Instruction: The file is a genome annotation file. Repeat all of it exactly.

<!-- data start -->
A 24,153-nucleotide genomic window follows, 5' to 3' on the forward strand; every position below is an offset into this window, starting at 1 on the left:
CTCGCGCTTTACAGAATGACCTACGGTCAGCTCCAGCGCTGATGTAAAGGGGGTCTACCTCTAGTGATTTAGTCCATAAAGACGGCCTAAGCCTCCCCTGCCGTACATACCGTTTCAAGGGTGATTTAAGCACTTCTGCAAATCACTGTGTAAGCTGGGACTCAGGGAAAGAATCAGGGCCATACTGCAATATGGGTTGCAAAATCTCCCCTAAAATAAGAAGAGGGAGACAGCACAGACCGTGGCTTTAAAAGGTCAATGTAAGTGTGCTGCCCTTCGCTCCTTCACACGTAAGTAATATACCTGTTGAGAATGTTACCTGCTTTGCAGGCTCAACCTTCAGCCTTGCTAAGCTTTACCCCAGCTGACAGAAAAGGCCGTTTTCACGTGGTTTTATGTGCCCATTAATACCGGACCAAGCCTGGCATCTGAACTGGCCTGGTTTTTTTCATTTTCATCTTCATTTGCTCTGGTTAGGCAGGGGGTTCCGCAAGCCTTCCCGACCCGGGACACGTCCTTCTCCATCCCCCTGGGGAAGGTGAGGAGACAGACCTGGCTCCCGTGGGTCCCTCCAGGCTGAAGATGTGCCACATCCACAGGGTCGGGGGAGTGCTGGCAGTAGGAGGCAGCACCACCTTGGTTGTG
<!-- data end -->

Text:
A 24,153-nucleotide genomic window follows, 5' to 3' on the forward strand; every position below is an offset into this window, starting at 1 on the left:
CTCGCGCTTTACAGAATGACCTACGGTCAGCTCCAGCGCTGATGTAAAGGGGGTCTACCTCTAGTGATTTAGTCCATAAAGACGGCCTAAGCCTCCCCTGCCGTACATACCGTTTCAAGGGTGATTTAAGCACTTCTGCAAATCACTGTGTAAGCTGGGACTCAGGGAAAGAATCAGGGCCATACTGCAATATGGGTTGCAAAATCTCCCCTAAAATAAGAAGAGGGAGACAGCACAGACCGTGGCTTTAAAAGGTCAATGTAAGTGTGCTGCCCTTCGCTCCTTCACACGTAAGTAATATACCTGTTGAGAATGTTACCTGCTTTGCAGGCTCAACCTTCAGCCTTGCTAAGCTTTACCCCAGCTGACAGAAAAGGCCGTTTTCACGTGGTTTTATGTGCCCATTAATACCGGACCAAGCCTGGCATCTGAACTGGCCTGGTTTTTTTCATTTTCATCTTCATTTGCTCTGGTTAGGCAGGGGGTTCCGCAAGCCTTCCCGACCCGGGACACGTCCTTCTCCATCCCCCTGGGGAAGGTGAGGAGACAGACCTGGCTCCCGTGGGTCCCTCCAGGCTGAAGATGTGCCACATCCACAGGGTCGGGGGAGTGCTGGCAGTAGGAGGCAGCACCACCTTGGTTGTG